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Ingredients

Chaste berry / vitex

While it’s known by several different names (monk’s pepper, “the women’s herb”, vitex) the best we came across, by far, was the “herb for female complaints”. The name says it all. Sister stealing your clothes? Chaste berry. Boy drama? Chaste berry. PMS? Chaste berry.

Ok, so the first two were a joke...but when it comes to treating symptoms of PMS, chaste berry means serious business.

Traditionally used to help alleviate

  • Hormonal acne

  • Mood Swings

  • Breast tenderness

Research suggests that chaste berry extract may help clear premenstrual acne, all thanks to its ability to balance hormones. The valleys and peaks of hormones throughout your cycle cause increased oil production, inflammation and closed-off pores, creating the perfect environment for those pesky PMS blemishes. Chaste berry helps you stay ahead of premenstrual breakouts by telling your hormones to chill out.

Further studies have found that chaste berry extract is superior to a placebo in terms of its efficacy in reducing the mood swings and breast tenderness that come with PMS. Take for instance a study published in the Journal of Women’s Health & Gender-Based Medicine, during which 1,634 patients suffering from PMS were treated with chasteberry extract. After three menstrual cycles, 93% of the women reported a decrease in symptoms including depression, anxiety, cravings, and mastodynia/mastalgia. Masto-what? Allow us to explain. Mastodynia and mastalgia are both fancy words for breast pain. Ever notice how your boobs tend to swell up and get *insanely* sore just before your period hits? That’s mastodynia. Chaste berry reduces that pain by suppressing the hormones that cause it.

Dong Quai

If we’re being scientific, dong quai’s official name is Angelica sinensis, but it’s also commonly referred to as “female ginseng.” The herb hails from the same plant family as carrots, parsley, dill and celery, and is harvested from way up in the mountains of China, Japan and Korea. PMS symptoms so bad they’re worth trekking up a mountain to find relief? We get it. So what makes dong quai worth the trip? Long story short, it kills cramps.

Traditionally used to help alleviate

  • Cramps

  • Bloating

Long story long, research shows that the pharmacological effects of dong quai include the ability to relax smooth muscle within the uterus. Dong quai also contains ferulic acid, a natural anti-spasmodic and anti-inflammatory that can help to further relieve PMS symptoms like bloating and muscle pain.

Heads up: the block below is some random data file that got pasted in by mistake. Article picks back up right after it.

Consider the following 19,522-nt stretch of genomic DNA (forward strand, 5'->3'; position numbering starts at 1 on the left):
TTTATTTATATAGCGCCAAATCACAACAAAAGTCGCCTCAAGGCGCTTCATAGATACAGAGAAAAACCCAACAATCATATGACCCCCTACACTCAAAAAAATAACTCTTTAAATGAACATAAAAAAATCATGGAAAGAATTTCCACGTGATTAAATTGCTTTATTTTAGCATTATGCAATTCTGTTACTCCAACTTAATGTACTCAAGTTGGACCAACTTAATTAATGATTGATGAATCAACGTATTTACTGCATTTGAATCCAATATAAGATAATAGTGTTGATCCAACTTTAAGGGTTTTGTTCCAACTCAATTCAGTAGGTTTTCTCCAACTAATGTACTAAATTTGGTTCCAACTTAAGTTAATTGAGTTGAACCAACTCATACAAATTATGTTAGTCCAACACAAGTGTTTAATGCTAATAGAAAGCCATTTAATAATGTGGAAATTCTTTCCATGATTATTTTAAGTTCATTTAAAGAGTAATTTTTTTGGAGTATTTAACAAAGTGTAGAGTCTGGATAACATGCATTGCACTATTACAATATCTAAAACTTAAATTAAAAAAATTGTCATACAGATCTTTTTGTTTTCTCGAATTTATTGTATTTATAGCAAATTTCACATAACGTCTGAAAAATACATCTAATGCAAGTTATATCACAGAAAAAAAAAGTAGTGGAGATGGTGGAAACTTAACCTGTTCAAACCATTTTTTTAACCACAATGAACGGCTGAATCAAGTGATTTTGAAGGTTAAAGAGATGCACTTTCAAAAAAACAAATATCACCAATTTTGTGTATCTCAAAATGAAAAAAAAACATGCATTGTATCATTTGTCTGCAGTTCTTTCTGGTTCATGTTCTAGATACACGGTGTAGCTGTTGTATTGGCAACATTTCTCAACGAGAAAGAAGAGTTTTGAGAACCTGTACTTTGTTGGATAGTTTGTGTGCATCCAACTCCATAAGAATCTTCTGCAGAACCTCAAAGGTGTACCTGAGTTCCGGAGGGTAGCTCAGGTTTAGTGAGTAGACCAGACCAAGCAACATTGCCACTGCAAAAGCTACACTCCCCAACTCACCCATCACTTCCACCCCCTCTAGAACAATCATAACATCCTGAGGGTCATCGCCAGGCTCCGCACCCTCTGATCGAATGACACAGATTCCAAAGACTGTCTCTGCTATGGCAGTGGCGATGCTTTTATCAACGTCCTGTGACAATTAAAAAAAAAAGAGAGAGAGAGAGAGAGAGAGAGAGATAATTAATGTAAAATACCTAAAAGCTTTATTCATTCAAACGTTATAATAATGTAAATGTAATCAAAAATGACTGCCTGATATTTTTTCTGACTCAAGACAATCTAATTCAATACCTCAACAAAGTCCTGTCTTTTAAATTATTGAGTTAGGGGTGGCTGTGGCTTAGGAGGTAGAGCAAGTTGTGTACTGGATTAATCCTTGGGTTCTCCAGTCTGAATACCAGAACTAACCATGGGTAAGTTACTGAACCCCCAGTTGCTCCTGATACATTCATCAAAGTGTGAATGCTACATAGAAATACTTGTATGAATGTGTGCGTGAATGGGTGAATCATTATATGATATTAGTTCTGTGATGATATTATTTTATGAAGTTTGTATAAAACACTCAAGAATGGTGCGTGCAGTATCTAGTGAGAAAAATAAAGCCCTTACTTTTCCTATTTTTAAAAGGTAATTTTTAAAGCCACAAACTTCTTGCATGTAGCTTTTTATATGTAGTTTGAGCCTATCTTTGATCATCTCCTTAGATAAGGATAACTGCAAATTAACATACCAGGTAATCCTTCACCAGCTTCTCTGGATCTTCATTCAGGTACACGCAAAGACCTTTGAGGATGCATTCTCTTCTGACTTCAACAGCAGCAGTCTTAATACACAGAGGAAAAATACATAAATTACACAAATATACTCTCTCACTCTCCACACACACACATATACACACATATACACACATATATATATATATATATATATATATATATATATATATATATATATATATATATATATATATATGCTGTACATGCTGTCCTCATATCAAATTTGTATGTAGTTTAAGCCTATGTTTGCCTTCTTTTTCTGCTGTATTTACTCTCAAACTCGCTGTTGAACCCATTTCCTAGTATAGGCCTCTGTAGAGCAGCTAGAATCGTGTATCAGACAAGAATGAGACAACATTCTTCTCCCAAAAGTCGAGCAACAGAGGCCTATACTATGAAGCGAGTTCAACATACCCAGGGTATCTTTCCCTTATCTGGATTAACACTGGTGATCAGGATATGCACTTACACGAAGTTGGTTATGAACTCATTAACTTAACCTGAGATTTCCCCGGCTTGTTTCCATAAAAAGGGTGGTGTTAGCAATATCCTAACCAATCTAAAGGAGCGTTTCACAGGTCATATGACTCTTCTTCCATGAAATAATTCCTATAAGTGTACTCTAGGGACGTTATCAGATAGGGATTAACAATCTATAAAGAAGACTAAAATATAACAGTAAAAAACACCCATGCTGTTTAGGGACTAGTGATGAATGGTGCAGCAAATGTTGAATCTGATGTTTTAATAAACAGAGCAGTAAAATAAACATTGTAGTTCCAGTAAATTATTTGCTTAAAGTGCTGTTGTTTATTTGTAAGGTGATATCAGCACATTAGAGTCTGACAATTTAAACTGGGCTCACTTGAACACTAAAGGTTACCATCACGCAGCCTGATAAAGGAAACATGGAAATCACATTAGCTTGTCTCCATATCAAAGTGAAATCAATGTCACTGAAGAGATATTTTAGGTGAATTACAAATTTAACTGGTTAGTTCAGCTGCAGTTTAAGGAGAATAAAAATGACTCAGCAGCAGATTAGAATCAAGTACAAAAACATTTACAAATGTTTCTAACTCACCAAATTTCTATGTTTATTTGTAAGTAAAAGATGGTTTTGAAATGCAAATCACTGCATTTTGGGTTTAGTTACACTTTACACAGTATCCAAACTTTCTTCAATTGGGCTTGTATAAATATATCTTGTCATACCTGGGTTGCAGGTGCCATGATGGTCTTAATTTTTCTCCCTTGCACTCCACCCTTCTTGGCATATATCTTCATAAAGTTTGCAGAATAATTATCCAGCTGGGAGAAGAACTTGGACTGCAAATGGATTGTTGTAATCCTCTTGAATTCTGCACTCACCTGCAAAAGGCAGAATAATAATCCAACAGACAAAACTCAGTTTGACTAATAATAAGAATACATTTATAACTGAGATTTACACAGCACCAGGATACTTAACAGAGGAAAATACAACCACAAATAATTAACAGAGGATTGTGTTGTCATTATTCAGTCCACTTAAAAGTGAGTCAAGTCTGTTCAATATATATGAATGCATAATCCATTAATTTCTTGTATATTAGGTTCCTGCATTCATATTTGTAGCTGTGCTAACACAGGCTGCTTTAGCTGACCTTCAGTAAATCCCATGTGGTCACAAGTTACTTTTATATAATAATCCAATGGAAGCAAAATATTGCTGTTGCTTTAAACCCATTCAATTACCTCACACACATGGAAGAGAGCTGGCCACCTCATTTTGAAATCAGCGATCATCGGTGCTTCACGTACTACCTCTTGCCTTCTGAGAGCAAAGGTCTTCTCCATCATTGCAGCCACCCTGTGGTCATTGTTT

Less cramps = less feeling like an energy-zapped zombie when that time of the month rolls around. And that’s not even the best part. Further evidence shows that dong quai begins working its magic after just 30 minutes.

Vitamin b6

Also known as pyridoxine, vitamin B6 is a form of vitamin B that’s found naturally, in foods like grass-fed beef, pistachios, and yep, you guessed...avocados. Aside from contributing to more generalized health issues like your metabolism, and brain health, one of the fringe benefits of B6 is its ability to relieve many PMS symptoms, simultaneously.

Traditionally used to help alleviate

  • Mood Swings

  • craving

Take for instance this study, in which a group of 160 women with PMS were randomly assigned to two groups; half were given a placebo, and the other half were given B6. The B6 group saw a significant decrease in a myriad of symptoms, including moodiness, irritability, unreasonable crying, increased appetite, bloating, breast tenderness and...wait for it...candy craving.

Lemon balm

When life gives you lemon balm, make PMS gummy vitamins. Despite its name, lemon balm is not derived from lemons. It’s more closely related to herbs like basil and mint, but gets the name from its mildly lemon-scented leaves. Lemon balm has been used medicinally for over 2000 years. Ancient Greek botanist Theophrastus wrote about lemon balm around 300 B.C., Swiss physician Paracelsus deemed it the “elixir of life”, and Thomas Jefferson grew the herb in his personal garden. These guys were onto something, and we can only hope they thought to share some with their lady friends because this stuff can be a great remedy against PMS.

Traditionally used to help alleviate

  • Cramps

  • Digestion

  • Stress

A 2015 study found lemon balm to be effective at reducing the intensity of PMS cramps among a group of 100 participants. A separate study conducted in 2014 researched the anti-stress effects of lemon balm; those participants who were given lemon balm reported improvements in mood and cognitive performance. Not sure about you, but when that time of the month rolls around we want all the mood boosting benefits we can get.

In addition to helping with cramps and stress, lemon balm can also be used to help with pain and bloating, as well as other uh, *digestive issues*. While not one of the most talked about symptoms, weird stomach stuff does happen with PMS. We just feel fortunate that we’ve found lemon balm to help.

Inactive ingredients

Organic Tapioca Syrup, Raw Cane Sugar, Water, Natural Flavors, Pectin, Citric Acid, Sodium Citrate, Vegetable Juice (Color), Titanium Dioxide (Color), Coconut Oil, Carnauba Wax, Beta Carotene (Color)